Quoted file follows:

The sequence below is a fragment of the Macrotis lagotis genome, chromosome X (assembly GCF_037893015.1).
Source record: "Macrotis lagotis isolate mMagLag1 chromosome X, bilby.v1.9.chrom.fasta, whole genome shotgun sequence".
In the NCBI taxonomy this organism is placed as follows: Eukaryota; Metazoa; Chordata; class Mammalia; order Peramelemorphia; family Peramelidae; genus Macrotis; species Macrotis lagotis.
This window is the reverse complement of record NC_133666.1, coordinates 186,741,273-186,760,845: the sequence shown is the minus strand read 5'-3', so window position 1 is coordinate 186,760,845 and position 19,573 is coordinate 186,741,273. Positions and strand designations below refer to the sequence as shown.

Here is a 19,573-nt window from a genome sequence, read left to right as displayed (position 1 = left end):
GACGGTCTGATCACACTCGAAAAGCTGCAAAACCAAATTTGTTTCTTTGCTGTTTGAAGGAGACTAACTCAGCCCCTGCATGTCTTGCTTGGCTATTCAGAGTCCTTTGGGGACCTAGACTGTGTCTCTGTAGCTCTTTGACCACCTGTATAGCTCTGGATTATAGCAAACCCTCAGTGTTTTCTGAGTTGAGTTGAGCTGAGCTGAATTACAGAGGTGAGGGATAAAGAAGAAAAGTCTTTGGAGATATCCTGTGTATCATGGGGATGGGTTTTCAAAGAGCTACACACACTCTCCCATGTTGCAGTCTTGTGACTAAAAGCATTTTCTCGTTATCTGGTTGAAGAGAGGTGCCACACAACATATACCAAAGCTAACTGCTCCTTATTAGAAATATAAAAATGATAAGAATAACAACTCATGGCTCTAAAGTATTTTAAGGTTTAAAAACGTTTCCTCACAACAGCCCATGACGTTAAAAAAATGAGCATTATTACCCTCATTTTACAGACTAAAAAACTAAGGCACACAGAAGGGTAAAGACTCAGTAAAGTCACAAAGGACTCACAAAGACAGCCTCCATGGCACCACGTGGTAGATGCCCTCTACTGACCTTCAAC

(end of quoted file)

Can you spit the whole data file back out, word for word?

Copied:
The sequence below is a fragment of the Macrotis lagotis genome, chromosome X (assembly GCF_037893015.1).
Source record: "Macrotis lagotis isolate mMagLag1 chromosome X, bilby.v1.9.chrom.fasta, whole genome shotgun sequence".
In the NCBI taxonomy this organism is placed as follows: Eukaryota; Metazoa; Chordata; class Mammalia; order Peramelemorphia; family Peramelidae; genus Macrotis; species Macrotis lagotis.
This window is the reverse complement of record NC_133666.1, coordinates 186,741,273-186,760,845: the sequence shown is the minus strand read 5'-3', so window position 1 is coordinate 186,760,845 and position 19,573 is coordinate 186,741,273. Positions and strand designations below refer to the sequence as shown.

Here is a 19,573-nt window from a genome sequence, read left to right as displayed (position 1 = left end):
GACGGTCTGATCACACTCGAAAAGCTGCAAAACCAAATTTGTTTCTTTGCTGTTTGAAGGAGACTAACTCAGCCCCTGCATGTCTTGCTTGGCTATTCAGAGTCCTTTGGGGACCTAGACTGTGTCTCTGTAGCTCTTTGACCACCTGTATAGCTCTGGATTATAGCAAACCCTCAGTGTTTTCTGAGTTGAGTTGAGCTGAGCTGAATTACAGAGGTGAGGGATAAAGAAGAAAAGTCTTTGGAGATATCCTGTGTATCATGGGGATGGGTTTTCAAAGAGCTACACACACTCTCCCATGTTGCAGTCTTGTGACTAAAAGCATTTTCTCGTTATCTGGTTGAAGAGAGGTGCCACACAACATATACCAAAGCTAACTGCTCCTTATTAGAAATATAAAAATGATAAGAATAACAACTCATGGCTCTAAAGTATTTTAAGGTTTAAAAACGTTTCCTCACAACAGCCCATGACGTTAAAAAAATGAGCATTATTACCCTCATTTTACAGACTAAAAAACTAAGGCACACAGAAGGGTAAAGACTCAGTAAAGTCACAAAGGACTCACAAAGACAGCCTCCATGGCACCACGTGGTAGATGCCCTCTACTGACCTTCAAC